When I started my current business, there were a number of things that I had to do which I found difficult, including dealing with the visual side of social media, and building a website. Being totally blind, pictures pose quite a challenge for me. I’d waste hours trying to get a picture the right size for a particular purpose, such as for use in a twitter or Facebook header, and then find out that I’d posted it sideways or upside-down!

I decided I needed some coaching on this with a good friend and mentor. She helped me realise that there was no shame in asking for help, particularly in an area in which I didn’t have the skill required for the task. After some discussion, I realised that many people, both blind and sighted, call upon others to help them do things that they may not have the skill or the time to do themselves. My friend pointed out that I had no trouble having a cleaner clean my house, as I’m not good at it, and it takes me a long time. So what was the difference in asking someone to help me with the visual side of my website, or resize pictures for posting on twitter?

This invaluable coaching session has now saved me much wasted time, which is much better used on doing things that I am good at in my business. I still occasionally fall into the trap of wanting to do picture-related things by myself, as the problem solving part of my brain kicks in and says “surely, there must be a way”. However, I’m only wasting minutes now, instead of hours, before I realise that I need to ask for help.

I am blessed to have wonderful friends and mentors who are willing to help me in achieving my dream, and am so grateful that I was open to learning the lesson of asking for help. Who do you need to include in realising your dream? Please let me know in the comments section, or if you prefer, please contact me directly.

I will be running a mastermind on “Put Your Dream To the Test” at the end of August. Participants will have the chance to exchange thoughts and ideas, learn from each other’s experiences, and put their dreams to the test.

If you are interested in participating in this mastermind, or would like more information, please contact me. Places are limited, and will be filled on a first come, first serve basis, so please act now to avoid disappointment.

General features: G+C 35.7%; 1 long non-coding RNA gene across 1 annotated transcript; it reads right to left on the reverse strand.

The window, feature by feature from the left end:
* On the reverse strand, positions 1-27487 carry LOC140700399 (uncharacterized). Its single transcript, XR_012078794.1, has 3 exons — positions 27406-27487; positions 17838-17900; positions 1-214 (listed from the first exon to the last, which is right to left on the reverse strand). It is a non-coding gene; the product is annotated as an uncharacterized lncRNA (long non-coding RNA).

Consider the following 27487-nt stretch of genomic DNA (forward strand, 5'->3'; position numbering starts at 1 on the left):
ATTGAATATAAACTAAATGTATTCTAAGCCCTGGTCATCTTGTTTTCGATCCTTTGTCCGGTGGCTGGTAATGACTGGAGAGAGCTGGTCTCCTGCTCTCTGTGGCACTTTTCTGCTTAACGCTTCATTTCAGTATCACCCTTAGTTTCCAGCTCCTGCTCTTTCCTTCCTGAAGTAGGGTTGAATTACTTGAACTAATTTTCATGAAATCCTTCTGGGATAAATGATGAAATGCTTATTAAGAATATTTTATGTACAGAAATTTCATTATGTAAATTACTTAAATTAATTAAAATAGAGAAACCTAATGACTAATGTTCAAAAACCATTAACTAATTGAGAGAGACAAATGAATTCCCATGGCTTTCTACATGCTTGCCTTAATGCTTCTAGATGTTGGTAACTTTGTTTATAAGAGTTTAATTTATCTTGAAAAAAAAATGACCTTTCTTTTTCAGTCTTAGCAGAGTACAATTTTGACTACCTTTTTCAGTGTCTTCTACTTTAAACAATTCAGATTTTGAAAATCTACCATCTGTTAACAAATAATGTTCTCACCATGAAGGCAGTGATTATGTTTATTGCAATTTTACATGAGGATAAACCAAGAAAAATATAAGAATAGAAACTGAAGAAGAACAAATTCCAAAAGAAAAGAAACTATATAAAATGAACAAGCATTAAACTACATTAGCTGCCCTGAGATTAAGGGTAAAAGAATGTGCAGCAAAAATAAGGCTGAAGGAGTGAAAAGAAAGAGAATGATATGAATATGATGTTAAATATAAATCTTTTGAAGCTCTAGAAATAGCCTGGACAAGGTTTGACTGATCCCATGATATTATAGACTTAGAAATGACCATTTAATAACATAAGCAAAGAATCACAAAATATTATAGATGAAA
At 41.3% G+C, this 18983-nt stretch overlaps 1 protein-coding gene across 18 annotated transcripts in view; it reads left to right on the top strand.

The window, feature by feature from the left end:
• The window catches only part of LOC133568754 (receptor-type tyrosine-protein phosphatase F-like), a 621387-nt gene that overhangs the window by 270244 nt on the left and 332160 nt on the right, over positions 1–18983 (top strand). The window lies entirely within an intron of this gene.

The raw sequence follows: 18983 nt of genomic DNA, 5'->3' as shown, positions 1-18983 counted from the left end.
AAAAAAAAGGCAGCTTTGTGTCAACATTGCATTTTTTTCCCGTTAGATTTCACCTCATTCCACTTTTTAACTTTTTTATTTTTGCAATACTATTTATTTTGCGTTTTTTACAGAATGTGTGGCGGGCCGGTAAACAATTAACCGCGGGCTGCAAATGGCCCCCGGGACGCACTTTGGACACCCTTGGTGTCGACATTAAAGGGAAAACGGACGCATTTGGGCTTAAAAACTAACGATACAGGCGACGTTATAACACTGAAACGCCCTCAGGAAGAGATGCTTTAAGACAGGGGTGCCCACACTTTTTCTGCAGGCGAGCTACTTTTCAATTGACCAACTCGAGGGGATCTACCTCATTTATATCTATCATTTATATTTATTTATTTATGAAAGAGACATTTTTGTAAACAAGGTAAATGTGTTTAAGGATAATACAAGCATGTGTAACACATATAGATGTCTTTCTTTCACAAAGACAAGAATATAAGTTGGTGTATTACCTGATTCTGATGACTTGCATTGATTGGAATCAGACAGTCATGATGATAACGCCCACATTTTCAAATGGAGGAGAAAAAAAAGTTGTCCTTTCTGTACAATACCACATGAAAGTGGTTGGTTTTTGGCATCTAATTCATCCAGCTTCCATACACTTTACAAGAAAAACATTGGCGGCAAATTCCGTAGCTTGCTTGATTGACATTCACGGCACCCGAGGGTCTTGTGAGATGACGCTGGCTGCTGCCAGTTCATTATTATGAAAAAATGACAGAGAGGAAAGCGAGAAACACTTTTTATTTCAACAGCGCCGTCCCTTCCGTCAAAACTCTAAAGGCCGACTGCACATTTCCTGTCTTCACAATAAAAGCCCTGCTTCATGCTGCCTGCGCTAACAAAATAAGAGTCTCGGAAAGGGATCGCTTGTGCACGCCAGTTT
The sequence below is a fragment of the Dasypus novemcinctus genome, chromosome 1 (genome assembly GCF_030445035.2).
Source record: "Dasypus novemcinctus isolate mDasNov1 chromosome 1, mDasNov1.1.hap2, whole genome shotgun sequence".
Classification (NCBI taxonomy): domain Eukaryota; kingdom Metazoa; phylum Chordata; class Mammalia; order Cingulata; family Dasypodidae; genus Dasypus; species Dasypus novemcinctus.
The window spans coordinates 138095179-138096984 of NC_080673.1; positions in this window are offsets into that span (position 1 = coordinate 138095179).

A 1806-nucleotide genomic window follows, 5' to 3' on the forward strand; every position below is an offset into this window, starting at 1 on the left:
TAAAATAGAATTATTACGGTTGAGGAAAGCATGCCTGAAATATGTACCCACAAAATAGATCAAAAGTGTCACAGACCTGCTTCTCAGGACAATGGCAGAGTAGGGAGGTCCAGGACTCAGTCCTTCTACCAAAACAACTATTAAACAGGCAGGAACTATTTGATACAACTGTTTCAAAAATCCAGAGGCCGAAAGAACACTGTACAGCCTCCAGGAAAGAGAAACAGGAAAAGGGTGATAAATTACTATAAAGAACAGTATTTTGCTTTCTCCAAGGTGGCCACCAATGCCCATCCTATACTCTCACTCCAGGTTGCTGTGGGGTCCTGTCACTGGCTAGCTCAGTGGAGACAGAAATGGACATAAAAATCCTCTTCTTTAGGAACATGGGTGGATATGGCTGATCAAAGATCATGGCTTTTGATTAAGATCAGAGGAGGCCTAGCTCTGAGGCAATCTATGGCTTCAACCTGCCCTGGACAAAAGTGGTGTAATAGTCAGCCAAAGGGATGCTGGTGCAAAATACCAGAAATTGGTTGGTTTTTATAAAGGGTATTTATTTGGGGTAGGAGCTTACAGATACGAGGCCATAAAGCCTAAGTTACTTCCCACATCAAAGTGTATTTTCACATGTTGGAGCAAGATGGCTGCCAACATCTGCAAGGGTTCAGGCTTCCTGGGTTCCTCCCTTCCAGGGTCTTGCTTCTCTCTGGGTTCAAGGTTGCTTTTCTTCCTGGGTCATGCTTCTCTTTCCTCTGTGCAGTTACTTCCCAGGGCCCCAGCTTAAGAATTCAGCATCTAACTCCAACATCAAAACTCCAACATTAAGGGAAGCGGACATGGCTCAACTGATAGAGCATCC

Can You See Your Dream Clearly?

Moving from Corporate to Business

In recent posts, I’ve been covering questions that you can aske to see whether a dream is worth pursuing. This post will cover the clarity question i.e. do you see your dream clearly?

Mike Hyatt, the president and CEO of Thomas Nelson, Inc., once said:

“What you need is a vision that is so big that it is compelling, not only to others, but to you. If it’s not compelling, you won’t have the motivation to stay the course, and you won’t be able to recruit others to help you. … If you have a clear vision, you will eventually attract the right strategy. If you don’t have a clear vision, no strategy will save you.”

When I first joined the John Maxwell team, I didn’t have a clear vision. It was very broad. I knew I wanted to make a difference in people’s lives through coaching, training and speaking, but that was all I knew.

It wasn’t until some time later that I got a clear vision of what I wanted to do. I was thinking back to when I was going through the redundancy process, and how lost i felt. I didn’t know what to do first, or who to turn to for advice. I also felt unwanted and devalued.

As I was thinking about this, I realised what I wanted to do. I wanted to help people who were going through a similar situation to the one I had gone through. I also wanted to help people who had decided that they wanted to change their job, but weren’t sure what to do next.

As my thoughts became clear, I got this feeling in the pit of my stomach. It was a mixture of excitement and expectation, and I wanted to run out and tell someone that I knew what I wanted to do!

While I didn’t immediately have a complete start to finish strategy, I knew what I had to start with. I had to find the people who I wanted to help, and let them know what I could do for them.

Every time I took a new step towards my dream, the next step would become clear to me. I also found that I was able to more clearly articulate what I wanted to do to my friends, family and colleagues, who gave me a much more positive response than when I told them that I “wanted to make a difference”.

Can you see your dream clearly? Please let me know in the comments section, or if you prefer, please contact me directly.

I will be running a mastermind on “Put Your Dream To the Test” at the end of August. Participants will have the chance to exchange thoughts and ideas, learn from each other’s experiences, and put their dreams to the test.

If you are interested in participating in this mastermind, or would like more information, please contact me. Places are limited, and will be filled on a first come, first serve basis, so please act now to avoid disappointment.